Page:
February 12, 2009

History Stuff

As an update to last month's family history roundup, my kinfolk encouraged me to submit an article to a couple of the smaller papers in the area to see if they might be interested in the family name story.

Nicely enough, both the Centreville Press and the Tannehill Trader decided to run the piece--the former running it yesterday, and the latter to run it next month. I haven't seen the actual print version yet, so just in case there is any editorial editing that got done between submittal and printing, following is the article as it was written. ALSO--an extra great big thanks to my editor, Dr. James Smith, noted professor of management at East Carolina University and a former denizen of Bessemer. Jim looked over the article and made some much-appreciated comments, so he gets full blame if anything goes horribly wrong.

Oglesby Family Members Seek to Correct Error in Cemetery Name at Tannehill

By Terry Oglesby

February 9, 2009—BIBB CO., AL—For many years, history publications have stated that Tannehill Ironworks Historical State Park is the site of the Oglesby Plantation Cemetery, a supposed resting place of 400 slaves owned by one of Bibb County’s early settlers. Family members familiar with their history disputed that idea, and set about to conduct their own research to determine what the real story is.

The Hickman Cemetery between Green Pond and Tannehill is the burial site of an early Bibb County settler, Sabert Oglesby. He had arrived in the New World from his native Scotland and originally settled in South Carolina. He was a veteran of the American Revolution, having served in the 4th South Carolina Artillery Regiment, and later still fought in the War of 1812. Sometime around 1820, he and his wife brought their large family of nine children to northern Bibb County, settling in the Green Pond area.

A host of Oglesby’s descendents now live across the United States, including many in Alabama who remain in Bibb, Jefferson and Tuscaloosa counties–and an important part of the story of their history has now been corrected.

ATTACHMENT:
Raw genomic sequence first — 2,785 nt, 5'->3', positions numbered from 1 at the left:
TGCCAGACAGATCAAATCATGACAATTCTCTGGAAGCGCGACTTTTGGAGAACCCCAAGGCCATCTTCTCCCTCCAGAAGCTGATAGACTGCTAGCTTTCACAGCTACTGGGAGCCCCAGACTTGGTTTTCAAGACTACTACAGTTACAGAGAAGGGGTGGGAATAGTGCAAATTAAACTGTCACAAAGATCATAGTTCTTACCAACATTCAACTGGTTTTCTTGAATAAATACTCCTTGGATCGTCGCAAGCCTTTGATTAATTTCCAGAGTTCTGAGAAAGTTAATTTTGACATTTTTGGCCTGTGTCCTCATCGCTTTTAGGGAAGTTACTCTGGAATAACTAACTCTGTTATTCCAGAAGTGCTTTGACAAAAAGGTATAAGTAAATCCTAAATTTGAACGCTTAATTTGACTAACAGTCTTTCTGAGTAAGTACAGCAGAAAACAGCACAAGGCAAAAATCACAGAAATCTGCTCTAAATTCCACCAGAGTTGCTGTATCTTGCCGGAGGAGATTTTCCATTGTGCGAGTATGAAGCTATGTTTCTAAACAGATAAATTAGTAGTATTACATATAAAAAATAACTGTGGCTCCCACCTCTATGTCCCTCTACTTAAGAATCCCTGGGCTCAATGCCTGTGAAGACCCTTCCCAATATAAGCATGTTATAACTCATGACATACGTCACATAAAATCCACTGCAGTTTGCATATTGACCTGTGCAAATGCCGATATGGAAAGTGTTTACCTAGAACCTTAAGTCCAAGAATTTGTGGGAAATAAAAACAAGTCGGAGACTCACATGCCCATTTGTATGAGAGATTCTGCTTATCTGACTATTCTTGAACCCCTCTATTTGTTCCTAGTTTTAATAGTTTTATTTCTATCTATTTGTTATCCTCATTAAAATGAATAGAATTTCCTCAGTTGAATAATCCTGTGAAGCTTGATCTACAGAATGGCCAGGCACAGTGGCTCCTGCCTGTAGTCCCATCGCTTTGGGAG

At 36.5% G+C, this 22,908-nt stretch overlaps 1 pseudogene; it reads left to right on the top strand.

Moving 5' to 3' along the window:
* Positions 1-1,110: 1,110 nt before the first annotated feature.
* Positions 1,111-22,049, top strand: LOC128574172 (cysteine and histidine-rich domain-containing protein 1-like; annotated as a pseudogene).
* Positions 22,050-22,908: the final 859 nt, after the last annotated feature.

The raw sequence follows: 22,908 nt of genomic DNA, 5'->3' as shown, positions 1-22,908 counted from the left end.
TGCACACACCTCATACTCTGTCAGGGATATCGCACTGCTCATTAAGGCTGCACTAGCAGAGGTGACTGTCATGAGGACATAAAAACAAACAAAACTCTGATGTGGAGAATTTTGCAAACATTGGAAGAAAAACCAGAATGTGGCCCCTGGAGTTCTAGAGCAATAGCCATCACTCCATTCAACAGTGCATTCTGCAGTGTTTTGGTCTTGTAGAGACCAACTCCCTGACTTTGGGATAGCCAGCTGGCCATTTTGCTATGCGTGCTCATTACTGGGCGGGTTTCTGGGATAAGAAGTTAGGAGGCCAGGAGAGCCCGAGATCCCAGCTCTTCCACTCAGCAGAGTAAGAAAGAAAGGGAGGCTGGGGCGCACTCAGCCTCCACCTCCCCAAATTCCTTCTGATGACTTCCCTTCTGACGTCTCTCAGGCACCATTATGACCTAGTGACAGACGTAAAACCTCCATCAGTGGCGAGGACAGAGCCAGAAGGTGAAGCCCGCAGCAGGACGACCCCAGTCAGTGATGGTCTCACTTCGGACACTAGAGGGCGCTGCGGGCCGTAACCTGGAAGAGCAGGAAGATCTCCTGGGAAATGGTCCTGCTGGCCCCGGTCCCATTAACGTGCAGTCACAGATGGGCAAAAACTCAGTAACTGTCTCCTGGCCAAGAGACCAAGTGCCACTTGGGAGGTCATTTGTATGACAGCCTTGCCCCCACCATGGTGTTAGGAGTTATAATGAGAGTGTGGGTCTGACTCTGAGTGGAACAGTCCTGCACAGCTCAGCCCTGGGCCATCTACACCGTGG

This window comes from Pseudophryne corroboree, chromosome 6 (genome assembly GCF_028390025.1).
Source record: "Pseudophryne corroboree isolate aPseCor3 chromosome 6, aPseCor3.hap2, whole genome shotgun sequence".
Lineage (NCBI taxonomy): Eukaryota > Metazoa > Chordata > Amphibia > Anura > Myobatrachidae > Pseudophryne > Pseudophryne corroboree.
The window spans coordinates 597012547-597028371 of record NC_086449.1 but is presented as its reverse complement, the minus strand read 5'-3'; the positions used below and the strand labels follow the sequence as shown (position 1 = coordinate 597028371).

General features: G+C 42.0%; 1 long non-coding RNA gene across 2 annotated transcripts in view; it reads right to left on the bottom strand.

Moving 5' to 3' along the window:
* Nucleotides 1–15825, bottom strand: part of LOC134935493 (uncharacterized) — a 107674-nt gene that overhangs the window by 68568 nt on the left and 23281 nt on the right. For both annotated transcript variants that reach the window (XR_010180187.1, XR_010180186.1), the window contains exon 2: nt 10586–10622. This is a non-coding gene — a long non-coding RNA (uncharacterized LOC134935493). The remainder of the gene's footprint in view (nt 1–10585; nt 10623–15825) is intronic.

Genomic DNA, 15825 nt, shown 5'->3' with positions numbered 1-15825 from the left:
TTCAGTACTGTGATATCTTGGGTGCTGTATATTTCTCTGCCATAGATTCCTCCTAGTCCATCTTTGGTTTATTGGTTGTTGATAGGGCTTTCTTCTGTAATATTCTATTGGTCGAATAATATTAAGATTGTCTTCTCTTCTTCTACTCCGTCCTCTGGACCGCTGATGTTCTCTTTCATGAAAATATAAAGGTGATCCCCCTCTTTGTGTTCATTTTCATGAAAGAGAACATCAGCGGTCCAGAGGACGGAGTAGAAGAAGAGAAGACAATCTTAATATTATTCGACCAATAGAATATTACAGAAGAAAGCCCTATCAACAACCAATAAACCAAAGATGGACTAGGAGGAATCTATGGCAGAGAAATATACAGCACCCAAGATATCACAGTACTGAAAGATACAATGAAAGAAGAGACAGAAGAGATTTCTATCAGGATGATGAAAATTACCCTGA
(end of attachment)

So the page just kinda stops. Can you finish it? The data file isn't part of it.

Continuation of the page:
For some time, Sabert’s name has been erroneously associated with a cemetery of unmarked graves on property now belonging to Tannehill State Park. The misnamed “Oglesby Plantation Cemetery” is referenced in several publications as containing 400 unmarked graves of slaves who were workers at the Tannehill ironworks, and who were purported to have belonged to Sabert Oglesby, or to his Presbyterian minister son (also named Sabert, born in 1809).

However, recent research conducted by several Oglesby family members casts doubt on the identification of the cemetery.

They found that the actual number of graves is unknown, and could be as few as twenty-five. While there could have been 400 workers at the Tannehill Ironworks during the height of the Civil War, and slaves were part of that workforce, it is implausible to think such a large number died and were buried nearby.

Research of records from the time period up to the Civil War has not documented that Sabert (or his namesake son) owned any slaves, nor that they ever owned the land. Although the land was owned by another family member (probably Sabert I’s son, George), no information has yet been found that ties him to the gravesites, either.

How this mistaken identity came about is still unclear. It appears Sabert Oglesby II’s name and the incorrect number of gravesites was first used in a story published in 1991 when the park was being developed. The error was then picked up by other published accounts of the park’s history in the years afterward.

Three cousins, Kenneth Oglesby, Charles Adams, and the author, each descendents of the pioneering Sabert Oglesby, recently were able to gain a much-welcomed opportunity to present their research to Deb Vieau Haines, the Bibb County coordinator of the ALGenWeb Project (http://www.algenweb.us). Bibb County’s website (http://bibbcountyal.org) is a much-used genealogical tool that had originally carried the incorrect information in its listing of county cemeteries.

Ms. Haines reviewed the research information and created a new, corrected biographical entry for the cemetery. It is a hopeful first step in what promises to be a long task of undoing the error in other places and publications, but a step worth taking to ensure that the historical record is as accurate as possible.

(Additional information can be viewed online at

So, there you go.

Posted by Terry Oglesby at 02:02 PM | Comments (8)

February 09, 2009

The apple does not fall far from the tree.

Or the egg from the hen. Or something.